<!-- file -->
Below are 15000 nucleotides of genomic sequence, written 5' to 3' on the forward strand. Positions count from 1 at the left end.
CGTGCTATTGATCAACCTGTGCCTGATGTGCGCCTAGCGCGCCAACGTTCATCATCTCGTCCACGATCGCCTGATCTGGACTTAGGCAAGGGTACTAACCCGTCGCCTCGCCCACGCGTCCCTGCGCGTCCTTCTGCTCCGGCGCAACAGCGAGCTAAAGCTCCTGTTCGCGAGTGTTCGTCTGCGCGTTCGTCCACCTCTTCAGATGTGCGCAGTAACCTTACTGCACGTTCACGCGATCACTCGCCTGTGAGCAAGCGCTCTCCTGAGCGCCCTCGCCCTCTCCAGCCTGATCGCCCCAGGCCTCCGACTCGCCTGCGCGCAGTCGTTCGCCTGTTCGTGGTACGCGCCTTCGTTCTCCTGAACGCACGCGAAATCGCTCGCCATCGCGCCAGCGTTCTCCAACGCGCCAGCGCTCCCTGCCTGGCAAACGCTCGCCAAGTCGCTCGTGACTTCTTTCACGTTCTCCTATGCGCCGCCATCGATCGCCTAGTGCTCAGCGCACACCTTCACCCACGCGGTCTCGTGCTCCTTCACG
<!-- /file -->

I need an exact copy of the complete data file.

Below are 15000 nucleotides of genomic sequence, written 5' to 3' on the forward strand. Positions count from 1 at the left end.
CGTGCTATTGATCAACCTGTGCCTGATGTGCGCCTAGCGCGCCAACGTTCATCATCTCGTCCACGATCGCCTGATCTGGACTTAGGCAAGGGTACTAACCCGTCGCCTCGCCCACGCGTCCCTGCGCGTCCTTCTGCTCCGGCGCAACAGCGAGCTAAAGCTCCTGTTCGCGAGTGTTCGTCTGCGCGTTCGTCCACCTCTTCAGATGTGCGCAGTAACCTTACTGCACGTTCACGCGATCACTCGCCTGTGAGCAAGCGCTCTCCTGAGCGCCCTCGCCCTCTCCAGCCTGATCGCCCCAGGCCTCCGACTCGCCTGCGCGCAGTCGTTCGCCTGTTCGTGGTACGCGCCTTCGTTCTCCTGAACGCACGCGAAATCGCTCGCCATCGCGCCAGCGTTCTCCAACGCGCCAGCGCTCCCTGCCTGGCAAACGCTCGCCAAGTCGCTCGTGACTTCTTTCACGTTCTCCTATGCGCCGCCATCGATCGCCTAGTGCTCAGCGCACACCTTCACCCACGCGGTCTCGTGCTCCTTCACG